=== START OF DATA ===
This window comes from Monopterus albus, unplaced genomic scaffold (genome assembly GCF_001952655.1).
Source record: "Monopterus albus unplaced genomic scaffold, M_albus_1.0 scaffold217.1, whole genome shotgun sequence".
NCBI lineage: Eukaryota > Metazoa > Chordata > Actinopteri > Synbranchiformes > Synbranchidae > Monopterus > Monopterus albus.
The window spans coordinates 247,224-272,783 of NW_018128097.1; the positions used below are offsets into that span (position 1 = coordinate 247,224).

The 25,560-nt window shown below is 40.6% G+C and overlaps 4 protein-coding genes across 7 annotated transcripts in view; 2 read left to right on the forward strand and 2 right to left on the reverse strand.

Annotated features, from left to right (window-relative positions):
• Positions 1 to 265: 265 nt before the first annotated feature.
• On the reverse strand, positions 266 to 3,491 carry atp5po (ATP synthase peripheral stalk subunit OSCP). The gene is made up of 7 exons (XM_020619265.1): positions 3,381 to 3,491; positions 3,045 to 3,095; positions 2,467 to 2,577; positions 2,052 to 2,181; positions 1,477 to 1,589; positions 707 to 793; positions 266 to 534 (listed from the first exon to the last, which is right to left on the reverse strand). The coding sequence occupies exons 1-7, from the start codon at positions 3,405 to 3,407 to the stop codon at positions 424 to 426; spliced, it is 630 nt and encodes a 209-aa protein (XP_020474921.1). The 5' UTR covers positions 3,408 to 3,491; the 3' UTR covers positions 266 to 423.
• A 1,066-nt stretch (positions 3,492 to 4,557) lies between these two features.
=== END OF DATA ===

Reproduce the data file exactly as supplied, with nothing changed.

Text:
This window comes from Monopterus albus, unplaced genomic scaffold (genome assembly GCF_001952655.1).
Source record: "Monopterus albus unplaced genomic scaffold, M_albus_1.0 scaffold217.1, whole genome shotgun sequence".
NCBI lineage: Eukaryota > Metazoa > Chordata > Actinopteri > Synbranchiformes > Synbranchidae > Monopterus > Monopterus albus.
The window spans coordinates 247,224-272,783 of NW_018128097.1; the positions used below are offsets into that span (position 1 = coordinate 247,224).

The 25,560-nt window shown below is 40.6% G+C and overlaps 4 protein-coding genes across 7 annotated transcripts in view; 2 read left to right on the forward strand and 2 right to left on the reverse strand.

Annotated features, from left to right (window-relative positions):
• Positions 1 to 265: 265 nt before the first annotated feature.
• On the reverse strand, positions 266 to 3,491 carry atp5po (ATP synthase peripheral stalk subunit OSCP). The gene is made up of 7 exons (XM_020619265.1): positions 3,381 to 3,491; positions 3,045 to 3,095; positions 2,467 to 2,577; positions 2,052 to 2,181; positions 1,477 to 1,589; positions 707 to 793; positions 266 to 534 (listed from the first exon to the last, which is right to left on the reverse strand). The coding sequence occupies exons 1-7, from the start codon at positions 3,405 to 3,407 to the stop codon at positions 424 to 426; spliced, it is 630 nt and encodes a 209-aa protein (XP_020474921.1). The 5' UTR covers positions 3,408 to 3,491; the 3' UTR covers positions 266 to 423.
• A 1,066-nt stretch (positions 3,492 to 4,557) lies between these two features.